In another frame the video shows us the issues of the heart of a skeptic, namely: they are not always wrong. Look, there are things about the atheist or agnostic arguments that are valid, that are worth considering and dealing with. Our default response to skepticism is defensiveness and rejection. But if I learned one thing from my life as a lost man it is this: if you cannot rigorously question your belief and walk away with a stronger foundation for it then you don’t have a belief, you have a fantasy. We would do well to question ourselves sometimes, and the Bible backs this up.
In case you aren’t catching me: we’re this guy and God is his wife. God has spent eternity planning every moment of your day today. Every word you read, every sight you see, every sound you hear. You can absolutely choose to say the magic universe happened by chance to provide this magic life for you, but the truth is you’re being a blind fool. There is a living God who provides for you. Provides challenge, growth, comfort, Love, exhiliration, anger, everything.
What we need to focus on, and the reason Paul wrote Phillipians 4:8, is seeing these things not as magic but as God’s action in our life. Now that’s dangerous because you can see any of these things as evil, as punishment, as condemnation. You have to keep perspective, and this is where God’s diary is useful. “All things work together for the good of those who Love him.” “Before you were born he ordered your days.” “God is Love.” All these entries tell us that His motivation is pure and positive.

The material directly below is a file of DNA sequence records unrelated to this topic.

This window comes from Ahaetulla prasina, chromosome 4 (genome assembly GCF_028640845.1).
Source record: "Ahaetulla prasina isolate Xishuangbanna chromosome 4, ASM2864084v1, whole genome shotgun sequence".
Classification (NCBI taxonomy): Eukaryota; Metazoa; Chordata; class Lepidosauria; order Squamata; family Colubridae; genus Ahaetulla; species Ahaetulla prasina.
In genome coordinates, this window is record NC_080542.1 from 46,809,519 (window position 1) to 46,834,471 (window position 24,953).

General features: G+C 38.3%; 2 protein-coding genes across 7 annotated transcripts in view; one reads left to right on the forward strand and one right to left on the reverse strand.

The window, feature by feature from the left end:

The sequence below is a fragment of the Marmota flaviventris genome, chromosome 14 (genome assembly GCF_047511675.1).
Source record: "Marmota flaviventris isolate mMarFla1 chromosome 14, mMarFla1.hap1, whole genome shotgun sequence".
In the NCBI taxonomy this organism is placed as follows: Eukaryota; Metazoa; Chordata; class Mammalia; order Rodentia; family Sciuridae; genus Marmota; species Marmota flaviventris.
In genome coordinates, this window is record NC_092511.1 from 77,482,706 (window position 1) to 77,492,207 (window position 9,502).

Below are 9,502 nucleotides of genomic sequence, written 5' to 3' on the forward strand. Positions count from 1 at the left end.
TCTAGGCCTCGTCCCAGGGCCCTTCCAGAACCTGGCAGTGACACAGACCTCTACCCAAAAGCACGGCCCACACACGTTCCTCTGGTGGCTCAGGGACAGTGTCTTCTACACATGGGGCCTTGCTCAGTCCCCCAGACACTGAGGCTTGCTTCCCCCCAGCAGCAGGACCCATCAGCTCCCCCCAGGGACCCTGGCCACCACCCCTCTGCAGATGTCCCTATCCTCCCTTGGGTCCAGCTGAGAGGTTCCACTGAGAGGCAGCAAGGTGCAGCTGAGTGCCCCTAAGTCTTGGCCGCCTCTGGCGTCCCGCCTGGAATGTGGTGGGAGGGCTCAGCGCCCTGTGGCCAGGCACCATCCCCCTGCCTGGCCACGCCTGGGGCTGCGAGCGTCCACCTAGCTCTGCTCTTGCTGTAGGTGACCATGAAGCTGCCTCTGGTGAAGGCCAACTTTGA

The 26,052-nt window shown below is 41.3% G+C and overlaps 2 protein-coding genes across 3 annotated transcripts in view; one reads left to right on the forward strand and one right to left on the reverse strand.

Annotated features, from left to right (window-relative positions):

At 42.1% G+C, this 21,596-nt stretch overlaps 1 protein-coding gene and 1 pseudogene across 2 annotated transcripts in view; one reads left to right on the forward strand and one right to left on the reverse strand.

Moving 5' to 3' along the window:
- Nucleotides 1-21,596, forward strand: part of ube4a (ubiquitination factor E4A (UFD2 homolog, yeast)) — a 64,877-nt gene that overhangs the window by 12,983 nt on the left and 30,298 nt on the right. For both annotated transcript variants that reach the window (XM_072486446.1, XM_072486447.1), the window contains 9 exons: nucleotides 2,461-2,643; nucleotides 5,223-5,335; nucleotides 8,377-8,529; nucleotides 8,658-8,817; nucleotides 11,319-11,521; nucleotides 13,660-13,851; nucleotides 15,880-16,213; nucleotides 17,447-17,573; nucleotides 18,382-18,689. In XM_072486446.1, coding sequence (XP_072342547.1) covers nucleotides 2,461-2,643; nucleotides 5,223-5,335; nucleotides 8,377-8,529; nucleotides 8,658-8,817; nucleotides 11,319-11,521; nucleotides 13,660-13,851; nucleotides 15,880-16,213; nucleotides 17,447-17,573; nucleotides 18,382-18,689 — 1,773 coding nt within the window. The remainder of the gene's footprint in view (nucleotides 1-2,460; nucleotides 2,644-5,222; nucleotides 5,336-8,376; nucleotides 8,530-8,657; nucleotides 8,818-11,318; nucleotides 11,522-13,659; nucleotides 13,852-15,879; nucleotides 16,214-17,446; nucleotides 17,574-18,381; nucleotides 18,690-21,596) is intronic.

But we’ve been battered and we don’t trust Him. We see no sign of him, we feel abandoned, we feel judged, we feel ignored. All we have to do is stop, breathe deeply, and then take in the beauty, the humor, the joy amidst the pain, the positive experience that He gives us to equip us to survive this world.
It takes faith to believe that He is good precisely because it is trivial to pick out reasons that it isn’t true. It’s an impossible belief for us because we are a battered woman who has no faith in barbaric, cruel, disgusting men. All evidence points to this unless you look for other evidence, for proof that some men are kind, gentle, meek. The world — the little lion — has constructed a narrative that these men are lesser, weaker, unappealing. He wants that definition of barbarian to stick because it divides us.
Dare to be Stupid
Faith is active belief. It means believing in an action that seems unreasonable, unattainable, and often ridiculous. Every pastor has a story of buying a drum kit on faith even though they didn’t have a drummer. They skip over the feeling stupid and buy the kit and wait for God to bring in a drummer. Greater faith simply means capacity to believe a greater number of impossible things.